Make sure you know whether a bootcamp offers a money-back guarantee, and what happens if you can't find a job or drop out of the program. If a bootcamp doesn't list this information online, reach out to an admissions representative and ask them yourself.

Comparing Bootcamp ISAs

To gain some insight into how ISAs work in the real world, it can be useful to compare and contrast various deals from different bootcamps. The options provided by the five bootcamps listed below show how much ISAs can vary. Some require graduates to dedicate as little as 9.5% of their salaries to repayment, while others require 17%. Some require graduates to pay for four years, while others require less than two years of monthly payments.

While the examples below provide a small snapshot of how ISAs work, you can read more about how they're regulated, and how ISA's differ from deferred tuition plans here. You can also take a look at sample ISA agreements provided by Coding Dojo and Lambda School.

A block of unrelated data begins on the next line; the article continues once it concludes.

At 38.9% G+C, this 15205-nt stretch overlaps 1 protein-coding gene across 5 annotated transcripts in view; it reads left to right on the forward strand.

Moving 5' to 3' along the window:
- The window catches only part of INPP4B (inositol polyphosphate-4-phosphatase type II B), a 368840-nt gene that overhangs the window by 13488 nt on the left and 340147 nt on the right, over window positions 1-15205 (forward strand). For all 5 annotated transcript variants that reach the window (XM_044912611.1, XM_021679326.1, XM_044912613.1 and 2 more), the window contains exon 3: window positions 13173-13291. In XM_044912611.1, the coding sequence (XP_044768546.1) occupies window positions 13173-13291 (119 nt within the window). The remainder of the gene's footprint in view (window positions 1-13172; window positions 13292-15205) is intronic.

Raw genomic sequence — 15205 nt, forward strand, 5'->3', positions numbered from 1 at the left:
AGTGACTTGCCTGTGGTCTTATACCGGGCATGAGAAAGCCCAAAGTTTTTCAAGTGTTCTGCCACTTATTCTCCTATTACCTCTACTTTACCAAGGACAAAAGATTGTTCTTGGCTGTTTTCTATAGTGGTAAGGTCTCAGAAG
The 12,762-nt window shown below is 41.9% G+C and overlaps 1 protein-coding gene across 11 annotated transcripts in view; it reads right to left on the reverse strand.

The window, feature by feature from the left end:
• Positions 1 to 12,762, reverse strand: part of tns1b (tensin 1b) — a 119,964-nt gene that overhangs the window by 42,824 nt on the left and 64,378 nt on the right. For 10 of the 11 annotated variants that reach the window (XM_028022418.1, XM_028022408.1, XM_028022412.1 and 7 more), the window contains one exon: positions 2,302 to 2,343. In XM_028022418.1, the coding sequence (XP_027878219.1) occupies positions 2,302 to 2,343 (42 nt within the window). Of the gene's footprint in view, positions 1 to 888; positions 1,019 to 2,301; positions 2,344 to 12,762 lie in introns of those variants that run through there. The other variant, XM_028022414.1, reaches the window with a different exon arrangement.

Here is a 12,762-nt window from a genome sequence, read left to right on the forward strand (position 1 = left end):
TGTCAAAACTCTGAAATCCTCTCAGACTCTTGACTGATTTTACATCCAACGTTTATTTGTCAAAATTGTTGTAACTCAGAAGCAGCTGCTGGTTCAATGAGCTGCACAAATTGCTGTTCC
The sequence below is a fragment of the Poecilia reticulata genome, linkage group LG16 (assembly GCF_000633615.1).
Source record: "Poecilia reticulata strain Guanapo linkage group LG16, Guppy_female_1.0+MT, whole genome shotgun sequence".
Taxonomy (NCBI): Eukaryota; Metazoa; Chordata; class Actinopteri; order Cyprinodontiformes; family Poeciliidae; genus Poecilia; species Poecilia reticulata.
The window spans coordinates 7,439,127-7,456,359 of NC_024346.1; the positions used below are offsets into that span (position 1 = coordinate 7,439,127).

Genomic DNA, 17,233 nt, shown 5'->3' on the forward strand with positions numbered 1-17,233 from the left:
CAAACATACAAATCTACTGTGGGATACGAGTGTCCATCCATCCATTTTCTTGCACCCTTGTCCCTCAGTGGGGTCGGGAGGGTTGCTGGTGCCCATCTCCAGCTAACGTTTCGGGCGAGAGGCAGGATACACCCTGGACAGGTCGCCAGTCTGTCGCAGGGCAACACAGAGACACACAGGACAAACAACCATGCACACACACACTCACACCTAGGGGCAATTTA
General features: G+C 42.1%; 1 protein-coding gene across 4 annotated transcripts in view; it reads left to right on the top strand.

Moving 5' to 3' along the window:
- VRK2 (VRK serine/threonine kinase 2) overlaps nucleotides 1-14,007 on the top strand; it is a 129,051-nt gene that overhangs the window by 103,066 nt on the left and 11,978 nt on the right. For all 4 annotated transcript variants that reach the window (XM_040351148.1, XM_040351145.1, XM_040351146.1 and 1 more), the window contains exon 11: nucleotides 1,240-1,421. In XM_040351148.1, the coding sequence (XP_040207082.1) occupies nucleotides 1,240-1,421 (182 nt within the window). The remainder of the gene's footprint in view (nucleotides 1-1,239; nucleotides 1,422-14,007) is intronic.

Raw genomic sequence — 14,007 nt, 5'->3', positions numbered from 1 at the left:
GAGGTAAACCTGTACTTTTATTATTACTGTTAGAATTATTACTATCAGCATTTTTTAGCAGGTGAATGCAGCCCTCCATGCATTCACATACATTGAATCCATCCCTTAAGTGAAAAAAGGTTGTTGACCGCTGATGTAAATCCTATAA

App Academy

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  • Programs Starting At: $17,000
  • Payment Options: ISA, Upfront

The ISA at App Academy does not include an initial deposit; graduates only need to begin paying their tuition when they find a job with a minimum yearly salary of $50,000. Participants pay 15% of their income for 36 months, or until they pay $31,000 -- whichever comes first. Participants must search for jobs in accordance with the App Academy Job Search Agreement. They must also be at least 20 years old and a U.S. citizen to qualify for the program. About 3,000 students have participated in App Academy's ISA since 2013.

ISA Snapshot

  • Initial Deposit: $0
  • Term Limit: 36 months